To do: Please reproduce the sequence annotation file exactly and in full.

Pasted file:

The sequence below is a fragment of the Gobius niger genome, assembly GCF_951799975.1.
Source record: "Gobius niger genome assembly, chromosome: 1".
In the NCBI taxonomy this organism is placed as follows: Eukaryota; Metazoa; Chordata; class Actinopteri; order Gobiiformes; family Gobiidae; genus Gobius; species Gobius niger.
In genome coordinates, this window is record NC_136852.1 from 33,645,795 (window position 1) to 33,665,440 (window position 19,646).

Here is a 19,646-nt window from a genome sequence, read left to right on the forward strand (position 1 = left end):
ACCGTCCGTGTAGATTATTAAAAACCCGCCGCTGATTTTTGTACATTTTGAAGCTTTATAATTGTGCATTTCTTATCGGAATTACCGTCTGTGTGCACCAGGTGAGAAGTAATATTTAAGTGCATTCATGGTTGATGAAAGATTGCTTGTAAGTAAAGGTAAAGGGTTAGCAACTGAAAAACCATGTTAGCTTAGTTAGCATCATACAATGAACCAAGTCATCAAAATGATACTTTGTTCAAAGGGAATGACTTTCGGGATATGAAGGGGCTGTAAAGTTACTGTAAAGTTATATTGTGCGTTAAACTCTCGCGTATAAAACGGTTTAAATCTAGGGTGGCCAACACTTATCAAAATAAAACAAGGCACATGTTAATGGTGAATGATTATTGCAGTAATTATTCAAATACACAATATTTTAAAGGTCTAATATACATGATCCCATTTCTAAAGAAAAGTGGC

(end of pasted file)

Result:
The sequence below is a fragment of the Gobius niger genome, assembly GCF_951799975.1.
Source record: "Gobius niger genome assembly, chromosome: 1".
In the NCBI taxonomy this organism is placed as follows: Eukaryota; Metazoa; Chordata; class Actinopteri; order Gobiiformes; family Gobiidae; genus Gobius; species Gobius niger.
In genome coordinates, this window is record NC_136852.1 from 33,645,795 (window position 1) to 33,665,440 (window position 19,646).

Here is a 19,646-nt window from a genome sequence, read left to right on the forward strand (position 1 = left end):
ACCGTCCGTGTAGATTATTAAAAACCCGCCGCTGATTTTTGTACATTTTGAAGCTTTATAATTGTGCATTTCTTATCGGAATTACCGTCTGTGTGCACCAGGTGAGAAGTAATATTTAAGTGCATTCATGGTTGATGAAAGATTGCTTGTAAGTAAAGGTAAAGGGTTAGCAACTGAAAAACCATGTTAGCTTAGTTAGCATCATACAATGAACCAAGTCATCAAAATGATACTTTGTTCAAAGGGAATGACTTTCGGGATATGAAGGGGCTGTAAAGTTACTGTAAAGTTATATTGTGCGTTAAACTCTCGCGTATAAAACGGTTTAAATCTAGGGTGGCCAACACTTATCAAAATAAAACAAGGCACATGTTAATGGTGAATGATTATTGCAGTAATTATTCAAATACACAATATTTTAAAGGTCTAATATACATGATCCCATTTCTAAAGAAAAGTGGC